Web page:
Thor 320 Delta 9 rocket with UK first satellite Ariel 1, 26 April 1962
FunctionExpendable launch system
Country of originUnited States
Launch history
Launch sitesCape Canaveral, LC-17
Total launches12
First flight13 May 1960
Last flight18 September 1962

The Thor-Delta, also known as Delta DM-19 or just Delta was an early American expendable launch system used for 12 orbital launches in the early 1960s. A derivative of the Thor-Able, it was a member of the Thor family of rockets, and the first member of the Delta family.[1]

The first stage was a Thor missile in the DM-19 configuration. The second stage was the Delta, which had been derived from the earlier Able stage. An Altair solid rocket motor was used as a third stage.[2]

The basic design of the original Vanguard upper stages, featuring a pressure-fed nitric acid/UDMH, regeneratively cooled engine, was kept in place, but with an improved AJ10-118 engine. More significantly, the Delta stage featured cold gas attitude control jets allowing it to be stabilized in orbit for restart and more precise burns.

The Thor-Delta was the first rocket to use the combination of a Thor missile and a Delta upper stage. This configuration was reused for many later rockets, and a derivative, the Delta II, remained in service until 2018.

The Thor-Delta launched a number of significant payloads, including the first communications satellite, Echo 1A; the first British satellite, Ariel 1; and the first active direct-relay communications satellite, Telstar 1. All 12 launches occurred from Cape Canaveral Air Force Station Launch Complex 17. The launch of Telstar 1 used pad B, while all other launches were from pad A. All launches were successful except the maiden flight, which failed to place Echo 1 into orbit due to a problem with the second stage.

Thor-Delta launches

See also: List of Thor and Delta launches (1960–1969)

This section is transcluded from List of Delta DM-19 launches. (edit | history)

Rocket S/N Launch Site Payload Function Orbit Outcome Remarks
Thor DM-19 Delta Thor 144
Delta 1
CCAFS LC-17A Echo 1 Communication MEO Failure Maiden flight of Thor-Delta, upper-stage attitude control system malfunctioned
Thor DM-19 Delta Thor 270
Delta 2
CCAFS LC-17A Echo 1A Communications MEO Success
Thor DM-19 Delta Thor 245
Delta 3
CCAFS LC-17A TIROS-2 Weather SSO Success
Thor DM-19 Delta Thor 295
Delta 4
CCAFS LC-17A Explorer 10 Magnetospheric HEO Success
Thor DM-19 Delta Thor 286
Delta 5
CCAFS LC-17A TIROS-3 Weather SSO Success
Thor DM-19 Delta Thor 312
Delta 6
CCAFS LC-17A Explorer 12 Magnetospheric HEO Success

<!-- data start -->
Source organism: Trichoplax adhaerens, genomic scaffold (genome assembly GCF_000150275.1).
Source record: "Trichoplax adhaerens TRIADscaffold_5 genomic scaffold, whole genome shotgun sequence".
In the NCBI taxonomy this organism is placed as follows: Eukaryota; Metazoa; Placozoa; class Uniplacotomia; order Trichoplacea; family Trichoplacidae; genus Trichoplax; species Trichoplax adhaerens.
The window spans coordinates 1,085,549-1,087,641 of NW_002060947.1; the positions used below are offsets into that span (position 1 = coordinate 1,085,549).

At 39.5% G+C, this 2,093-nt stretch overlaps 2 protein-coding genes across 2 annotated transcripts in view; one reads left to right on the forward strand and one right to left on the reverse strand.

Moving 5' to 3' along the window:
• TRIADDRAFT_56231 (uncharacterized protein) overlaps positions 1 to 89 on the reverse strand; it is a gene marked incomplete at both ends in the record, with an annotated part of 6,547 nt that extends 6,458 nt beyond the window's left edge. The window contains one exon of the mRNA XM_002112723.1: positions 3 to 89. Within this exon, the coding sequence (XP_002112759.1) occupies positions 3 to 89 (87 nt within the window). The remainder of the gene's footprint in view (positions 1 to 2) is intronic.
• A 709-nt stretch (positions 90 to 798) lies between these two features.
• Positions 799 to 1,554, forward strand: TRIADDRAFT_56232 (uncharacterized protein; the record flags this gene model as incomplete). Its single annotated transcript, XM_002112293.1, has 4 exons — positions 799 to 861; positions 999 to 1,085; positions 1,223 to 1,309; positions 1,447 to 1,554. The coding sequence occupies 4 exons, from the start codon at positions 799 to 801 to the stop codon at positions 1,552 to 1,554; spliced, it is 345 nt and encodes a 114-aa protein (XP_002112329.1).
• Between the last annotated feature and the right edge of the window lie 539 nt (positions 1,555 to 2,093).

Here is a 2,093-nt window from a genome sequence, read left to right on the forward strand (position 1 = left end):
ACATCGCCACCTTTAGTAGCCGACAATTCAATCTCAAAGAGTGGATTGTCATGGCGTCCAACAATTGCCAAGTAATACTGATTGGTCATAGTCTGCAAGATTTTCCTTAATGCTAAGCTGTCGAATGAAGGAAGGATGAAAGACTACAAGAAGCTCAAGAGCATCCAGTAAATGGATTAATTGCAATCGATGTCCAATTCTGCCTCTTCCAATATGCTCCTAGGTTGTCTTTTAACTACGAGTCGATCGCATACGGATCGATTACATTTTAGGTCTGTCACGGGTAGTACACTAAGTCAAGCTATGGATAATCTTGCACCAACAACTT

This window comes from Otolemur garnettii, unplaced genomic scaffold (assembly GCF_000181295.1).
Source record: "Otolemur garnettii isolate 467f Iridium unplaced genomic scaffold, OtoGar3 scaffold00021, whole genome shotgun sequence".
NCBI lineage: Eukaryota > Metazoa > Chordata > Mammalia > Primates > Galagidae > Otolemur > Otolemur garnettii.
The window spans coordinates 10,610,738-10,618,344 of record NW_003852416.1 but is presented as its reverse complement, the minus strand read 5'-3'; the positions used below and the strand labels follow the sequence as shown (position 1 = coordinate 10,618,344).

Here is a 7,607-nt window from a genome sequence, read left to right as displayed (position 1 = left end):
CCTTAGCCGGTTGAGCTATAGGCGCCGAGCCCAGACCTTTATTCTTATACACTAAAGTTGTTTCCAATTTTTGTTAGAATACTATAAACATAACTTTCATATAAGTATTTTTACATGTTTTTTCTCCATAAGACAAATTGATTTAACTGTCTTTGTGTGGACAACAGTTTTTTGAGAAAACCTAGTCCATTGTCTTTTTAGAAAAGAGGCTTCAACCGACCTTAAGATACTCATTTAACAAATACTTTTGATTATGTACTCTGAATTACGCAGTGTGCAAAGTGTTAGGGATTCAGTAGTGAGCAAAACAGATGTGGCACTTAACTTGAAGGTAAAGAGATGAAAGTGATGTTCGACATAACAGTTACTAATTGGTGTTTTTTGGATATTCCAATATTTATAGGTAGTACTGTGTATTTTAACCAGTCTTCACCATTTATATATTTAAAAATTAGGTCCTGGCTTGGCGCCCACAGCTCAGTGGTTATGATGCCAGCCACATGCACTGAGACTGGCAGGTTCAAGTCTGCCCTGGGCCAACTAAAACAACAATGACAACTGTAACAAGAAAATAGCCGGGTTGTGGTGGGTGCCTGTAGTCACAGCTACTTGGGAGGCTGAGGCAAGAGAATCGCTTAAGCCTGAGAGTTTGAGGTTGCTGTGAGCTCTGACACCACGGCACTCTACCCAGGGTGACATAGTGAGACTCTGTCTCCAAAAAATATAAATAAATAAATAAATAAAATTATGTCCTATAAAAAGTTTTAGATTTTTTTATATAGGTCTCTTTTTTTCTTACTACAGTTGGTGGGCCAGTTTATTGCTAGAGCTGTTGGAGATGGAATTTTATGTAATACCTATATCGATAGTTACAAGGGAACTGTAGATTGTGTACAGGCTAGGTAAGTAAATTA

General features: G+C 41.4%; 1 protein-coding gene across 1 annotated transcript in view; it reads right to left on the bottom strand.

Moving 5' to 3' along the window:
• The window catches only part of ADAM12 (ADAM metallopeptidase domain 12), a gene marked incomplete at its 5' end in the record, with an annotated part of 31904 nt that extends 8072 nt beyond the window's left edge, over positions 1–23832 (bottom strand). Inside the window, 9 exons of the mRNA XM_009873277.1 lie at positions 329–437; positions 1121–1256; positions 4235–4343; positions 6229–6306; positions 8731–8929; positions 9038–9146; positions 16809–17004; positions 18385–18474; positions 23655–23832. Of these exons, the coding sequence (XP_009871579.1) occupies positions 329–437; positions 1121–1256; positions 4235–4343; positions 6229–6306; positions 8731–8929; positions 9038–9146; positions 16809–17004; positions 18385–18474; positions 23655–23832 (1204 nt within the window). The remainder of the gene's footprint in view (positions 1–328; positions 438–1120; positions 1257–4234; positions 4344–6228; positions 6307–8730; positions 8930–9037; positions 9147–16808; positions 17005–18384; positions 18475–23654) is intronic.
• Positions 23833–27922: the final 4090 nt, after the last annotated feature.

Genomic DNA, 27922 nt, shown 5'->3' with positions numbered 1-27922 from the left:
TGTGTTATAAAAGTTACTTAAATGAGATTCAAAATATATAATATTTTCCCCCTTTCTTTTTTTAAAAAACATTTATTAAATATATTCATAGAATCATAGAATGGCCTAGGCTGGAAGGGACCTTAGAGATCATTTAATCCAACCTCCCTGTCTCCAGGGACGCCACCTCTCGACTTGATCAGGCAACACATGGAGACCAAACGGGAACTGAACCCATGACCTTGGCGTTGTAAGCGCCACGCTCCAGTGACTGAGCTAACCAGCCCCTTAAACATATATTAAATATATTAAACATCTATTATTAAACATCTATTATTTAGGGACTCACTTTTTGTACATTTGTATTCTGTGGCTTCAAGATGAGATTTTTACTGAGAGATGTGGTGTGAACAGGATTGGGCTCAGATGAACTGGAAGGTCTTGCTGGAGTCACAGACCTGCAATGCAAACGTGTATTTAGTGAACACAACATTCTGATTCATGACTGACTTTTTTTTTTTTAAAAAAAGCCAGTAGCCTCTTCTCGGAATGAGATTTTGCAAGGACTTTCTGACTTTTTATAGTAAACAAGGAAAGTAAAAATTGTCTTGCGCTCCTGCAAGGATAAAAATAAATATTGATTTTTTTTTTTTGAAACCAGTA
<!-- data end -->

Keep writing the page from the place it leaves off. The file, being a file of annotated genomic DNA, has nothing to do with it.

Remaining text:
Thor DM-19 Delta Thor 317
Delta 7
CCAFS LC-17A TIROS-4 Weather SSO Success
Thor DM-19 Delta Thor 301
Delta 8
CCAFS LC-17A OSO-1 Solar LEO Success
Thor DM-19 Delta Thor 320
Delta 9
CCAFS LC-17A Ariel 1 Ionospheric LEO Success
Thor DM-19 Delta Thor 321
Delta 10
CCAFS LC-17A TIROS-5 Weather SSO Success
Thor DM-19 Delta Thor 316
Delta 11
CCAFS LC-17B Telstar 1 Communication MEO Success
Thor DM-19 Delta Thor 318
Delta 12
CCAFS LC-17A TIROS-6 Weather SSO Success Final flight of Thor-Delta

1963 mystery cloud

On 28 February 1963, a Thor launch vehicle carrying a spy satellite into orbit was launched from Vandenberg Air Force Base. The rocket went off course and mission control detonated the rocket at an altitude of 44 km (27 mi) before it could reach orbit. The rocket detonation produced a large circular cloud that appeared over the southwestern United States. Due to its mysterious nature, appearing at a very high altitude and being visible for hundreds of miles, the cloud attracted widespread attention and was published by the news media. The cloud was featured on the cover of Science Magazine in April 1963, Weatherwise Magazine in May 1963, and had a full page image published in the May issue of Life Magazine.[3][4] Prof. James MacDonald at the University of Arizona Institute for Atmospheric Physics investigated the phenomena and linked it to the Thor rocket launch after contacting military personnel at Vandenberg Air Force Base. When the launch records were later declassified, the United States Air Force released a memo explaining that the cloud was the result of a military operation.[5][6]


See also

Delta (rocket family)


  1. ^ Wade, Mark. "Delta". Encyclopedia Astronautica. Archived from the original on 17 August 2013. Retrieved 9 February 2009.
  2. ^ "Thor family". Gunter's Space Page. Retrieved 9 February 2009.
  3. ^ MacDonald, James (19 April 1963). "Stratospheric Cloud Over Northern Arizona". Science Magazine. Vol. 140, no. 3564. pp. 292–294. doi:10.1126/science.140.3564.292.b.
  4. ^ "Mystery Cloud". Life Magazine. 14 May 1963. p. 73.
  5. ^ Jackson, Jeff G. (26 January 1995), 30th Space Wing History, Vandenberg AFB, California: Department of the Air Force, pp. 1–2
  6. ^ MacDonald, James (15 June 1963). "Cloud Ring In The Upper Stratosphere" (PDF). Weatherwise. pp. 99–148.